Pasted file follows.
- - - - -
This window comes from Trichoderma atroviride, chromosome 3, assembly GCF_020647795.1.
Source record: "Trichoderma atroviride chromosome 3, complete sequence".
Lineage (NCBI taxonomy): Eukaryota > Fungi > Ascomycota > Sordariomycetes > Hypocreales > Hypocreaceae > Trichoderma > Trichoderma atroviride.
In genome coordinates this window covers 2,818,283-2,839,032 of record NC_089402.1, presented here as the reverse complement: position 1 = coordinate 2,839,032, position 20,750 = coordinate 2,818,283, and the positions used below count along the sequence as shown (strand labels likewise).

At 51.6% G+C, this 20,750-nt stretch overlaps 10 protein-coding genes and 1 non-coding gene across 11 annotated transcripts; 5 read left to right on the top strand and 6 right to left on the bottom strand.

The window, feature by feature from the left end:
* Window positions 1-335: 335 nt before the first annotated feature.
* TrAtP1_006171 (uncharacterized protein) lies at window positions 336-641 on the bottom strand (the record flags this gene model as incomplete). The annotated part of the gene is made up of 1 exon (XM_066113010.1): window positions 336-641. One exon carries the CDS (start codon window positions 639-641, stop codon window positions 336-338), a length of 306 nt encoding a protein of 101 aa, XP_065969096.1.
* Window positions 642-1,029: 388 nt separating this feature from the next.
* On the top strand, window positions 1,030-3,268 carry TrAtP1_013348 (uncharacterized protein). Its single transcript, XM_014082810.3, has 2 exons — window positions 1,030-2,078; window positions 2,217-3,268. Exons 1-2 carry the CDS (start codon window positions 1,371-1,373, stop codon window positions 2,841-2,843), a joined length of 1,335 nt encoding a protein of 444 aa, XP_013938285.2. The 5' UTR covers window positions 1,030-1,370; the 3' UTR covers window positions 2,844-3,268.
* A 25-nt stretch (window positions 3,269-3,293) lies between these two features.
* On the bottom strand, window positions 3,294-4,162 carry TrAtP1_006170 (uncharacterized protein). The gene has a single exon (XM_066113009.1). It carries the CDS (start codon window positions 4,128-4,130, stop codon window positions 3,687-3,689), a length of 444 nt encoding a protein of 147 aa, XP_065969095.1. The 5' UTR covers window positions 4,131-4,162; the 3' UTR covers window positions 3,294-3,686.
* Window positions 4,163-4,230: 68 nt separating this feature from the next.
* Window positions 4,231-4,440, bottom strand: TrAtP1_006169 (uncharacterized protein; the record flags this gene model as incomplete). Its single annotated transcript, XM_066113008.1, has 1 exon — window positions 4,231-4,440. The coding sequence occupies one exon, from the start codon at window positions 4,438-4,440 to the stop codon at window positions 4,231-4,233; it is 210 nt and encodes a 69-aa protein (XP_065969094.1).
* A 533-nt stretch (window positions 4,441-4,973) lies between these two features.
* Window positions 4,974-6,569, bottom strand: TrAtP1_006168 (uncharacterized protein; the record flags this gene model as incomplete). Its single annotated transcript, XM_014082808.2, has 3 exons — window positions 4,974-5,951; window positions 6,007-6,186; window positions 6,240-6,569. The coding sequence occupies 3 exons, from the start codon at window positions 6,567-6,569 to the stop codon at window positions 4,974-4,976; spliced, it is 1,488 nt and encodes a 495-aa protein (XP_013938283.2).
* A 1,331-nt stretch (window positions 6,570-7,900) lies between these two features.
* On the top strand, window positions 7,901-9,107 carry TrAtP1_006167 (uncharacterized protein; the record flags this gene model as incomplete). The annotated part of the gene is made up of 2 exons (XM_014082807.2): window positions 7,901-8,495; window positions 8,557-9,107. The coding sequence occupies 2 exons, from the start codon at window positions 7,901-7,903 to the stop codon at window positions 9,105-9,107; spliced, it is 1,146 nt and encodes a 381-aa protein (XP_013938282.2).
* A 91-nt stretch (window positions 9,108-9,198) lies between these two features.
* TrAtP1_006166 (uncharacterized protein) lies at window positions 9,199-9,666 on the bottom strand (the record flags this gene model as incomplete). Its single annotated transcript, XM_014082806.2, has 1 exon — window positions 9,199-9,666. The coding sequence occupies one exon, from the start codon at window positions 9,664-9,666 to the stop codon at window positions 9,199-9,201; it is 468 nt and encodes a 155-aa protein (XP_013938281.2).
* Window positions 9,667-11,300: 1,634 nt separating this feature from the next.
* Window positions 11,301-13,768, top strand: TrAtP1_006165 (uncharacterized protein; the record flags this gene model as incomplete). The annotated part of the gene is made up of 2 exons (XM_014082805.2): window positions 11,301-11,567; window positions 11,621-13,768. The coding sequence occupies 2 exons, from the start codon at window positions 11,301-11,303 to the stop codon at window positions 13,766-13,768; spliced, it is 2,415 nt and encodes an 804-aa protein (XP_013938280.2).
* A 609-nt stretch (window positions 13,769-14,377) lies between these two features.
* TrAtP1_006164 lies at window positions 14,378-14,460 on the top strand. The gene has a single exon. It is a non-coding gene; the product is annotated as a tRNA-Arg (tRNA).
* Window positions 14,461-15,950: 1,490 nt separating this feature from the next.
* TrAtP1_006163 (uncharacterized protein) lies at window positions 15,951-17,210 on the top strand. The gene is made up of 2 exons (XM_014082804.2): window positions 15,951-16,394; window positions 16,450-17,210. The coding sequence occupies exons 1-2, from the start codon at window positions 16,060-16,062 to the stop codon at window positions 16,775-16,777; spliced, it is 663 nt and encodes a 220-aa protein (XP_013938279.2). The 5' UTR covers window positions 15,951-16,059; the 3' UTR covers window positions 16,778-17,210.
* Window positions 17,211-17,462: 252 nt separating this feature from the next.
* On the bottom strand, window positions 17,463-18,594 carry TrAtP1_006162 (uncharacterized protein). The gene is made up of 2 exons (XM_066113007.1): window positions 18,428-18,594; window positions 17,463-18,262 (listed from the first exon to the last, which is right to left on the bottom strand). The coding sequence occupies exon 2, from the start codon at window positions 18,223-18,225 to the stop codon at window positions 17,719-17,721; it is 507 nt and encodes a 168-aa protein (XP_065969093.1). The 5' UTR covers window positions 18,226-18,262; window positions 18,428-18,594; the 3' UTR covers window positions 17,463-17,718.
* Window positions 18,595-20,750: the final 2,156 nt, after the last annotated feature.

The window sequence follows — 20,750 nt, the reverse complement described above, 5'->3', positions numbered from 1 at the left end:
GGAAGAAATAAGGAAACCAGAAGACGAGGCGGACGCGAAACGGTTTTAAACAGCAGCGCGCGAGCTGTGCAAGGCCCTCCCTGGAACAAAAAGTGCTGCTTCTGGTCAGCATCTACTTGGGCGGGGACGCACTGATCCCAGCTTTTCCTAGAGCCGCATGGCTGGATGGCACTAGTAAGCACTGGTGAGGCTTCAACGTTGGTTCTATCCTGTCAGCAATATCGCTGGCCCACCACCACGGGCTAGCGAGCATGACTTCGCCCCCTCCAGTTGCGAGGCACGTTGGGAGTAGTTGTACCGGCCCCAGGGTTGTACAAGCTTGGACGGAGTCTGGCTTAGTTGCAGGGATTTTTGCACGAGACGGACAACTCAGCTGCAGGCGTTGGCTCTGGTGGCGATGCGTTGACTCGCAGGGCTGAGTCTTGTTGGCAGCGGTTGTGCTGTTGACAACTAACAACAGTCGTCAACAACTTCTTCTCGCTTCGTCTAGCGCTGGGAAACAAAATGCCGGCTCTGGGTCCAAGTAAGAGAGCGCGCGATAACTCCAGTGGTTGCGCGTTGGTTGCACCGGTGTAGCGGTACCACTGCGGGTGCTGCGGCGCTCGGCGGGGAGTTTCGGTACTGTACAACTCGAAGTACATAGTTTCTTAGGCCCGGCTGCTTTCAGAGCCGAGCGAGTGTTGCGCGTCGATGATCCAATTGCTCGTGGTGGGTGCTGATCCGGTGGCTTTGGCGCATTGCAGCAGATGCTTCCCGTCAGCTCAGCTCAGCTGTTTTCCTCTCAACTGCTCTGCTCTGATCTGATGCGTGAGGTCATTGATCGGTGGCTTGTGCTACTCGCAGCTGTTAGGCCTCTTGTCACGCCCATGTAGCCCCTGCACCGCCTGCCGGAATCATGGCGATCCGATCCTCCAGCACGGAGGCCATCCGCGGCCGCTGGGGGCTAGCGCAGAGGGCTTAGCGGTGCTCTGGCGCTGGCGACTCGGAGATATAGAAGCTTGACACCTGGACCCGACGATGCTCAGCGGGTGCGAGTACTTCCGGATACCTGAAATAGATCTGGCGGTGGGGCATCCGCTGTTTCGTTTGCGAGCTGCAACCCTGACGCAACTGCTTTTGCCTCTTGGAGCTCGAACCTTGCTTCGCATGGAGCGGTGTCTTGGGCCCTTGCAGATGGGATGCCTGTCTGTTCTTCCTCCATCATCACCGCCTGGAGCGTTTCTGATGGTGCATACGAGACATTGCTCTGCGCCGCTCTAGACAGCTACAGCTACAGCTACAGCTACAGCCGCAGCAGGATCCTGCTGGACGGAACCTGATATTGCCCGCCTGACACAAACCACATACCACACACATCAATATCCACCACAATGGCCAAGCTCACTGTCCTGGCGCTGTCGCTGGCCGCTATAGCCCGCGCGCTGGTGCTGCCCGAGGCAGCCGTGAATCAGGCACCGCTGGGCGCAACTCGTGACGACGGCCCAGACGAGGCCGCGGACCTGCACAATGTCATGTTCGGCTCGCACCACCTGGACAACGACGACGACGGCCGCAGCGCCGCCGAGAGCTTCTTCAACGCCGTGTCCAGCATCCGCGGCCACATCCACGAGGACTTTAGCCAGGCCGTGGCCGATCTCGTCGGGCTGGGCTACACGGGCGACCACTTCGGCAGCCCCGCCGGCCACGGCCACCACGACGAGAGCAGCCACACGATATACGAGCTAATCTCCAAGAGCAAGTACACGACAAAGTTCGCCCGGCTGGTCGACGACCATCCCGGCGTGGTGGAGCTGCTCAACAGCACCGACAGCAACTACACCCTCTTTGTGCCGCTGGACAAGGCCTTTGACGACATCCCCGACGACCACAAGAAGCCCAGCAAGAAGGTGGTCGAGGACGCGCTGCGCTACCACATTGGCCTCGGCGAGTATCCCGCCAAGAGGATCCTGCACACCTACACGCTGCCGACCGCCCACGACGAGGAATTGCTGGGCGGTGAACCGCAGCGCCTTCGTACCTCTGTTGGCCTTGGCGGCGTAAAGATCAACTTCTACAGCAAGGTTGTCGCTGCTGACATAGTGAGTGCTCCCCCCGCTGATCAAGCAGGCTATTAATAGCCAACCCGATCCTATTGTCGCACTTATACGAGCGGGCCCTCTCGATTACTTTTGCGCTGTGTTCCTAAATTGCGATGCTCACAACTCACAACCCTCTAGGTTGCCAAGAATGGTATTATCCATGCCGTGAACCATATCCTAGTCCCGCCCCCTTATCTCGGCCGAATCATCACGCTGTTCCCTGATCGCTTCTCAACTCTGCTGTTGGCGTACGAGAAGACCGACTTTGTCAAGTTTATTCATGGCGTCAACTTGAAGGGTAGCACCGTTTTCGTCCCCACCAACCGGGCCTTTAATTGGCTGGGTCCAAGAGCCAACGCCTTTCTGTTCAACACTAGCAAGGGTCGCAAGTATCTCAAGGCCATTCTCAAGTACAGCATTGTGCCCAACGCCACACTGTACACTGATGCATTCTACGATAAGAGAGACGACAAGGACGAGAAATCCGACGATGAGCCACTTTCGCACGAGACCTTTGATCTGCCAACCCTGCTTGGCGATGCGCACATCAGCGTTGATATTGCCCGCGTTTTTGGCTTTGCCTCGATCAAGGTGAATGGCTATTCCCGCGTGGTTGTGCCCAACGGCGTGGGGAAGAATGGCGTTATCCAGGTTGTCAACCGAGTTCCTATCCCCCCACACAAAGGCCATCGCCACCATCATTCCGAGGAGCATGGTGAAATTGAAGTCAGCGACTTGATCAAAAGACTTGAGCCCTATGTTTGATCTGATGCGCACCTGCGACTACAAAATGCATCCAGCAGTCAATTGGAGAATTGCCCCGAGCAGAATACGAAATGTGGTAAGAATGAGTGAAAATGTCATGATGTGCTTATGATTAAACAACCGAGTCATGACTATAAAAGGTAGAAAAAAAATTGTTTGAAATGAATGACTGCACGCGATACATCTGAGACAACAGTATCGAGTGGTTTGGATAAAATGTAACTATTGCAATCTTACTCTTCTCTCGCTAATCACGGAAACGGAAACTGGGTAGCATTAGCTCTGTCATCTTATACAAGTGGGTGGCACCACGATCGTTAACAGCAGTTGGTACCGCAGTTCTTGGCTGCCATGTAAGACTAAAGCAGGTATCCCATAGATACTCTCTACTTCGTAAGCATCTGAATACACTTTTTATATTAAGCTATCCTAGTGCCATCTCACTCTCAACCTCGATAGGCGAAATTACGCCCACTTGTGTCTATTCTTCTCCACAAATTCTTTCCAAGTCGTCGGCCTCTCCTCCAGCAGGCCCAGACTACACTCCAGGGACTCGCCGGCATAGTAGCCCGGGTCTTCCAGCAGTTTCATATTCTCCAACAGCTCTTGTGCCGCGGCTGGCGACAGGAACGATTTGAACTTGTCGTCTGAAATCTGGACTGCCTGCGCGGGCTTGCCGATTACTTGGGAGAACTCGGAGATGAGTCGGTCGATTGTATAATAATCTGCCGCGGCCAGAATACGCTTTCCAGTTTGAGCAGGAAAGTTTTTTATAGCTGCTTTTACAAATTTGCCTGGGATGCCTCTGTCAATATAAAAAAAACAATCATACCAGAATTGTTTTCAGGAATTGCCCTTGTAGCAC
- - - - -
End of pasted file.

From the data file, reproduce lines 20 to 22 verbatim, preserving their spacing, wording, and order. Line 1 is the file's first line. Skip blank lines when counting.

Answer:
* TrAtP1_006166 (uncharacterized protein) lies at window positions 9,199-9,666 on the bottom strand (the record flags this gene model as incomplete). Its single annotated transcript, XM_014082806.2, has 1 exon — window positions 9,199-9,666. The coding sequence occupies one exon, from the start codon at window positions 9,664-9,666 to the stop codon at window positions 9,199-9,201; it is 468 nt and encodes a 155-aa protein (XP_013938281.2).
* Window positions 9,667-11,300: 1,634 nt separating this feature from the next.
* Window positions 11,301-13,768, top strand: TrAtP1_006165 (uncharacterized protein; the record flags this gene model as incomplete). The annotated part of the gene is made up of 2 exons (XM_014082805.2): window positions 11,301-11,567; window positions 11,621-13,768. The coding sequence occupies 2 exons, from the start codon at window positions 11,301-11,303 to the stop codon at window positions 13,766-13,768; spliced, it is 2,415 nt and encodes an 804-aa protein (XP_013938280.2).